Living in Seattle, it's hard to ignore the natural resources that are literally in our backyard. To help you make the most of your precious time outside, Seattle mag contributor, Roddy Scheer is taking the reigns covering the outdoors for the scoop blog beginning this month. A travel and nature enthusiast, writer and photographer, Scheer's insights will be a great resource for those of you who are hungry for outdoorsy news and ideas.
Not sure if hiking, biking, fishing and camping is quite your thing? Check out this Q&A I did with Roddy last week for tips on becoming one with nature and much more:
What are a few of your favorite ways to experience Washington’s vast natural resources?
While Washington may be a big state as compared to back east, it is all very accessible to cars if you are willing to hunker down for a drive. The national parks always deliver, but I also like to get off the beaten path and explore the backwaters of national forest land, state parks and other less popular yet no less dramatic places. Camping on the beach on the Olympic Peninsula and climbing to the crater-summit of Mt. St. Helens still rank as two of my greatest life experiences; these trips and hundreds of others are right out our back door.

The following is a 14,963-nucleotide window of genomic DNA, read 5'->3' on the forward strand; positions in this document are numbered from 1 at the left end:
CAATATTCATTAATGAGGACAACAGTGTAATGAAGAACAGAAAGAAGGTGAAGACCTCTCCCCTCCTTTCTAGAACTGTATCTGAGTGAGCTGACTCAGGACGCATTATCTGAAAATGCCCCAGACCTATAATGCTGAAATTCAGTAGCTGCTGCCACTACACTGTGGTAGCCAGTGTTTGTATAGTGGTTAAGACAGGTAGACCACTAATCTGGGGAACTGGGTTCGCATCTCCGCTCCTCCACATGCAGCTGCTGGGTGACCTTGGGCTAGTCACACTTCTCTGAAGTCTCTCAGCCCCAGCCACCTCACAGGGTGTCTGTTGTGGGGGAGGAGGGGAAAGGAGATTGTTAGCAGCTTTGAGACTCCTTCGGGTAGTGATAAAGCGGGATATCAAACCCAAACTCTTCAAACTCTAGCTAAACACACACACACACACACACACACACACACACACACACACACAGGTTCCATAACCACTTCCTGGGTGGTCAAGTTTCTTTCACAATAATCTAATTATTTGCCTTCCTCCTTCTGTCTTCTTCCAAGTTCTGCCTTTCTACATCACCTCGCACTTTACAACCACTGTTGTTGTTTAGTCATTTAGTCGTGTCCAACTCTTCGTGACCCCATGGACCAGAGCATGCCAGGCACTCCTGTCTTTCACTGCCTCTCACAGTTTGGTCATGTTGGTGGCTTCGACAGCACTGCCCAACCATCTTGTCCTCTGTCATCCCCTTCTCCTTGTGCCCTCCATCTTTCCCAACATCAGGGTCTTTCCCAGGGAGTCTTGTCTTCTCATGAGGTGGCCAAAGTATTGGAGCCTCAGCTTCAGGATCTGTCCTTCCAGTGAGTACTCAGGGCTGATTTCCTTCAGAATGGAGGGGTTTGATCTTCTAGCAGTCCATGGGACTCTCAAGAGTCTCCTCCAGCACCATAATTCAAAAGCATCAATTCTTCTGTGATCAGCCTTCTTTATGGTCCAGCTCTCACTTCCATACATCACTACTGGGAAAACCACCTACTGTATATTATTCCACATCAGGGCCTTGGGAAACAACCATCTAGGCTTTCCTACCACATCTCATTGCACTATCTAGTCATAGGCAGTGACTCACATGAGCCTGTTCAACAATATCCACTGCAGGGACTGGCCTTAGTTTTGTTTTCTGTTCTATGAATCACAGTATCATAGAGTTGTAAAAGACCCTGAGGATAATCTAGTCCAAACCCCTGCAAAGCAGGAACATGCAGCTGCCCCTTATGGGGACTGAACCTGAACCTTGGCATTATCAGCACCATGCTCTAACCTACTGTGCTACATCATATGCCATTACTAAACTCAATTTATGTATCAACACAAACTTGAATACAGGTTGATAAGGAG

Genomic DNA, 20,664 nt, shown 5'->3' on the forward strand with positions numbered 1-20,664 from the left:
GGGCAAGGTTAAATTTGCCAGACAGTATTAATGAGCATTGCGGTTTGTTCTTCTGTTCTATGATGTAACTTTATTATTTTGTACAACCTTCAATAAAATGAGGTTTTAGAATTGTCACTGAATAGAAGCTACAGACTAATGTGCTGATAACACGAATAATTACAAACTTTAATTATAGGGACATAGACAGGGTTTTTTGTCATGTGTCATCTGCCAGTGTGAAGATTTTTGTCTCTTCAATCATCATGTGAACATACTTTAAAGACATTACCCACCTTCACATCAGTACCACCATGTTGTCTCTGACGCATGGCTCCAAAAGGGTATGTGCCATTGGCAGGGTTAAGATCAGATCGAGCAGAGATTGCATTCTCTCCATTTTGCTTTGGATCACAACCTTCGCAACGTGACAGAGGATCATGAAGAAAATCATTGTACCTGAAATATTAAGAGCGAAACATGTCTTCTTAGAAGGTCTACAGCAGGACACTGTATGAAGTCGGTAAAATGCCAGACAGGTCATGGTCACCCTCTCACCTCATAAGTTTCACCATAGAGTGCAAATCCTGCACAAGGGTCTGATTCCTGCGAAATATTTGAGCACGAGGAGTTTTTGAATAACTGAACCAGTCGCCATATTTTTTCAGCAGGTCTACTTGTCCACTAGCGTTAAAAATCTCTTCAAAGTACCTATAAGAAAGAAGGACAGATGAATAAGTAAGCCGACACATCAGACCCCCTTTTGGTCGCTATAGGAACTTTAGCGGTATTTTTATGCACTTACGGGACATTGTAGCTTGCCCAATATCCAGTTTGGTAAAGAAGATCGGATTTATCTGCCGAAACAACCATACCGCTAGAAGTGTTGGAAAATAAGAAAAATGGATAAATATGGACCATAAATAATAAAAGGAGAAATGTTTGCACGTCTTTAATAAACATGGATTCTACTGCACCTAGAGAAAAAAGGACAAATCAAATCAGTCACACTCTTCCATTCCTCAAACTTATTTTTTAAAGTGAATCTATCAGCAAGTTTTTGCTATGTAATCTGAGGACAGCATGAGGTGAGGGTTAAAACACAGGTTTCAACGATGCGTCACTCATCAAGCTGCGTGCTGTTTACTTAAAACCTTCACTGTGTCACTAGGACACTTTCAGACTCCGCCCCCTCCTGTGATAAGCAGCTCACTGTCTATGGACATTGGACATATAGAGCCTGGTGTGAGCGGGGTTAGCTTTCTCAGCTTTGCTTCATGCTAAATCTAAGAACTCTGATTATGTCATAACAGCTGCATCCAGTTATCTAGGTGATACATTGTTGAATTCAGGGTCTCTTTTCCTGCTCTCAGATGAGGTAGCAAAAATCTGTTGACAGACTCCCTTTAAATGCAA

So often, people flock to Seattle **hoping** to become outdoorsy. What advice do you have for that person who is interested in getting outside but doesn’t know where to start?
The best way to get involved is to find friends with similar interests and then motivate each other to greater and greater heights. There is plenty to do and see right here within Seattle, such as running, bikng or blading along the Burke-Gilman Trail or hitting the water in a kayak, canoe, crew shell or even stand-up paddle board. Those looking to go a little further afield can dust off the old mountain bike for some gnarly single-track in the Cascade foothills, or bag a panoramic snow-capped peak on foot within a half-hour's drive. The important thing is get out there, rain or shine, clear your mind, and work your body.
How did you become interested in the outdoors?
Spending my summers as a kid in coastal Downeast Maine gave me a great appreciation for the woods and the water and those elements of nature beyond the control of humans. As a teenager I backpacked through Oregon's Cascades, which opened up a whole new world for me in terms of magnificent vistas and wilderness experiences, and at that point I decided to dedicate my life to protecting the natural environment with the pen and later the camera.